Scripture reveals things we try to hide. When we see these things clearly, it is an occasion for thankfulness and humility.

The occasion this time was a comment we heard from Adelaide, my two-year-old granddaughter. While the adults were talking around the dinner table, she was in the adjacent room when we heard her say, “I did wrong. You can’t see me.” When we investigated, we saw no obvious wrong and assumed she was remembering an event from earlier in the day. With no egregious sin to consider with her, I reflected on her spiritual instincts.

So much hiding. We try to dress ourselves up in fancy resumes, we defend and attack, we blame others, we look for scapegoats, we lie. Meanwhile, we are like the emperor with his new clothes, naked as can be and working hard to look regal. We languish in these lonely prisons and hope our fraudulent ways will stay hidden. So much hiding. Please don’t see me.

Adelaide reminds us of an important spiritual reality: we are moral failures who hide. But whereas Adelaide’s experience was temporary, many people live this way permanently. They hide behind walls where they hope neither God nor other people can see, and the isolation is killing them.

This week, I witnessed two extremes. I caught a glimpse of a hider who doesn’t want to be seen. He was a frayed mess of anxieties, anger, judgment, and boasting. He barely looked human. I also saw a man who had nothing to hide. He was by no means perfect. But the ugly things had already been spoken to his holy and loving Father, so it was a small thing to speak them to me. He had a clear conscience. At rest. Open and receptive, not defensive. Humble. Humanity at its full-flowering best. I wanted to be like him.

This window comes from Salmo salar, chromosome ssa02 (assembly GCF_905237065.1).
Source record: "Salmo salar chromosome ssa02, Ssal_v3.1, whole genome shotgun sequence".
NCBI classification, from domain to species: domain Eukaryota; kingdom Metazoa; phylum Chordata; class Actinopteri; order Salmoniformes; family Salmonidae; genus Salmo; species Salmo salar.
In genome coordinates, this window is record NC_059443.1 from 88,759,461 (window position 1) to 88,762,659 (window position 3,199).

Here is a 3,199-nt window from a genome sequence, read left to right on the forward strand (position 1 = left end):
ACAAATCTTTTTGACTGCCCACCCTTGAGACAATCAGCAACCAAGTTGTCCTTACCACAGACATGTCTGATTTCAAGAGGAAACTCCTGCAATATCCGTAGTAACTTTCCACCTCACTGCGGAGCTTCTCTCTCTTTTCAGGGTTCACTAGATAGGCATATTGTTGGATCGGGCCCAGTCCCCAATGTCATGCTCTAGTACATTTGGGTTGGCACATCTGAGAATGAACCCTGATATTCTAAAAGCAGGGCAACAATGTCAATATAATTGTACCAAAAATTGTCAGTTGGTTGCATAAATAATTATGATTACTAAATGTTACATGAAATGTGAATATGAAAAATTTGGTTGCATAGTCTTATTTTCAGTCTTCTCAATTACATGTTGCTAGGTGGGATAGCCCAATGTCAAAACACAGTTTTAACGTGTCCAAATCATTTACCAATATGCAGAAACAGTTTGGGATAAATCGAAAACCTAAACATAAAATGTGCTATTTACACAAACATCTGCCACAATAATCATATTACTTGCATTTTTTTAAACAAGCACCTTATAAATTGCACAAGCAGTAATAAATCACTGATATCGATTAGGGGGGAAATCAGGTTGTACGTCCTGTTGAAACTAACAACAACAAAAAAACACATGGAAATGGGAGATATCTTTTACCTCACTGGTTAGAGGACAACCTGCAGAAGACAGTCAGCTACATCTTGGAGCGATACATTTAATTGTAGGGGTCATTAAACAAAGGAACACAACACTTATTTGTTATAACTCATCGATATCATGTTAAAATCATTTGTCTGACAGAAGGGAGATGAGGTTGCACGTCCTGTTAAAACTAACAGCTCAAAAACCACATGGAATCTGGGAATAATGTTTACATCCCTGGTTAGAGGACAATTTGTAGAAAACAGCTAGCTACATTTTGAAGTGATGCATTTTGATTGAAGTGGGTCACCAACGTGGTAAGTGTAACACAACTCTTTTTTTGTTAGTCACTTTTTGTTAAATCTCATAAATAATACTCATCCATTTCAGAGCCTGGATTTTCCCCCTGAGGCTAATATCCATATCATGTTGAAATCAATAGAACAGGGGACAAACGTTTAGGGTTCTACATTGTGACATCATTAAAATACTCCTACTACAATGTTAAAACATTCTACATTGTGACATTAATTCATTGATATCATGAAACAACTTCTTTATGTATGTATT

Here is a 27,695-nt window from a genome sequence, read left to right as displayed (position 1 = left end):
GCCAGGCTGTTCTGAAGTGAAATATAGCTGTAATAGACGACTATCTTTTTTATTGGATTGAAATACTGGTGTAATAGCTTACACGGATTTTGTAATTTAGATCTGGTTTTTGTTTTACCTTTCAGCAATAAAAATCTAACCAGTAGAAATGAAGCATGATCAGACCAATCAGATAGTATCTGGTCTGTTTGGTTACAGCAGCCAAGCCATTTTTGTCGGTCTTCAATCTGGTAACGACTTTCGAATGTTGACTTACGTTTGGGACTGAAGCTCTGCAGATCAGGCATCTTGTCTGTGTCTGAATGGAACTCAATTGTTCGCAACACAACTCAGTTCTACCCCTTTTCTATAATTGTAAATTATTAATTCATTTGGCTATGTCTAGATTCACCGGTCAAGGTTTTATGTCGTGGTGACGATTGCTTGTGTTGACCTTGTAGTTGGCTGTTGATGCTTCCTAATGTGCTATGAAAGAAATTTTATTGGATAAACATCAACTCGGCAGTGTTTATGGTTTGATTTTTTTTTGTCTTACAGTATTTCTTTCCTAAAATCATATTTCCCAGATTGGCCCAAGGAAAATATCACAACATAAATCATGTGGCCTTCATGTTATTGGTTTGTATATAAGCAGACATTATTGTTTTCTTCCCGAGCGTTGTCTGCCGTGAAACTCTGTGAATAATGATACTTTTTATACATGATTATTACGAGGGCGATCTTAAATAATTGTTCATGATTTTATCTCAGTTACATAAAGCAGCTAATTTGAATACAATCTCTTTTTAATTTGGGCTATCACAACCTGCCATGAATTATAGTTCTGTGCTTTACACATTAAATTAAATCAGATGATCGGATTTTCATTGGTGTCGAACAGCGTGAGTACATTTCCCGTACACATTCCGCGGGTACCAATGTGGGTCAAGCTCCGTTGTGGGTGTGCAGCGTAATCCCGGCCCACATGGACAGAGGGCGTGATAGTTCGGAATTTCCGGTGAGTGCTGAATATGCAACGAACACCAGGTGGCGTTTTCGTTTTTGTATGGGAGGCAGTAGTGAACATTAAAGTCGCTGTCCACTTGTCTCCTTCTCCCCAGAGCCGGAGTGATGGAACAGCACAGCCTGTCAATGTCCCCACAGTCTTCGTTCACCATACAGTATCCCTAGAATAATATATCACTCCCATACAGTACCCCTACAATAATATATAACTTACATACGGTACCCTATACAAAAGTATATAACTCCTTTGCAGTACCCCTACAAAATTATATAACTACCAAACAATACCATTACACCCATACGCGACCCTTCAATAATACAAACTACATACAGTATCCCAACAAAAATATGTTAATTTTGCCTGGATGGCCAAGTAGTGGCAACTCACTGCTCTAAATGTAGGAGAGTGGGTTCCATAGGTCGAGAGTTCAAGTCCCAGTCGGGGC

Human beings were created to live in the light and be fully known, even in their sin. It gets me thinking about John 21 again and the way Jesus loved Peter on the beach that morning. Peter’s denials on the night Jesus was arrested did not stay hidden. His tragedy would only be multiplied if his sin remained in the dark. Instead, Peter was one step ahead of Adelaide. He could say after this encounter with Jesus, "I did wrong. Christ sees me and restores me."

What a gift. Scripture puts a microscope over a little girl’s comments and reveals all humanity in them. Here we see another benefit of the cross of Jesus. In his death he brings us out of hiding, takes our nakedness on himself, and clothes us in his love and righteousness. We no longer have to find other achievements to make us presentable. “For in the gospel a righteousness from God is revealed, a righteousness that is by faith from first to last” (Rom 1:17).